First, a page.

Mortality in the catheterization laboratory was 6.2%, while in-hospital mortality reached 30.8%.
The overall 30-day mortality rate was 35.8%. In patients with cardiogenic shock it reached 60%, while in stable patients it was 4.9 times lower (p<0.001).
Death occurred in 63.15% of patients with TIMI 0/1 flow at 30-day follow-up, and it was 2.4 times lower in case of TIMI 2/3 flow (p=0.004).
Among patients with TIMI 0/1 flow, mortality was 100% in those with noncollateralized left coronary artery and 30% in those with collaterals.
Mortality at 30-day follow-up was 84.6% in the group of patients with both TIMI 0/1 flow and cardiogenic shock. In the same group, mortality was 60% when collaterals were present. In the absence of cardiogenic shock, 30-day mortality was 16.6% when TIMI flow was 0/1 and 11.4% when TIMI flow was 2/3 (Figure 2).
In-hospital mortality was 64.2% in patients with prerevascularization resuscitated cardiac arrest and 20.7% in those without.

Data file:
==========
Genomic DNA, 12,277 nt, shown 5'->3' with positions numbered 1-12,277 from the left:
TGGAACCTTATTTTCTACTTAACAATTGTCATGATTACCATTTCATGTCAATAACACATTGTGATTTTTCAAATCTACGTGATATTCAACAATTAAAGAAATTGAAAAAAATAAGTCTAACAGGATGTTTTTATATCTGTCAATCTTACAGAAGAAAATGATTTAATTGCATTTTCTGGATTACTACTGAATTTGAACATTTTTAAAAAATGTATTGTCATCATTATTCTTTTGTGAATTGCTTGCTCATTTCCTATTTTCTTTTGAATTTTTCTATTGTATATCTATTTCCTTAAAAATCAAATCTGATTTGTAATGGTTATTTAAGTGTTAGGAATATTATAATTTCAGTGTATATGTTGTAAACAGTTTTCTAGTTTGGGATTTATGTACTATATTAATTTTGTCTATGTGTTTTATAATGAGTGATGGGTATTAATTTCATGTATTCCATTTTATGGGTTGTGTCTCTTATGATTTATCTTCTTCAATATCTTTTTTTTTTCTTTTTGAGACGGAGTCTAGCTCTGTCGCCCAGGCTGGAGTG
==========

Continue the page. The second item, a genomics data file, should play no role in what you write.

Cardiogenic shock (p<0.001), TIMI 0/1 flow (p=0.006), resuscitated cardiac arrest (p<0.001), low ejection fraction (p=0.018), Euro SCORE II (p=0.01), baseline SYNTAX Score I (p=0.023), baseline SYNTAX Score II (p=0.01), residual SYNTAX Score (p=0.01), and SRI (p=0.008) were identified as predictors for mortality by univariate logistic regression analysis (Supporting Table 1). Using multivariate logistic regression analysis, cardiogenic shock (p<0.001) and TIMI 0/1 flow (p=0.038) emerged as independent mortality predictors (Table 4).
3.4. One-Year Follow-Up
At one-year follow-up, seven additional deaths occurred and led to an all-cause mortality rate of 44.4%. Only three of these had cardiac causes. The rate of one-year MACE was 49.38%. Three cases of TVR that were due to intra-bare-metal stent restenosis and one nonfatal myocardial infarction were recorded.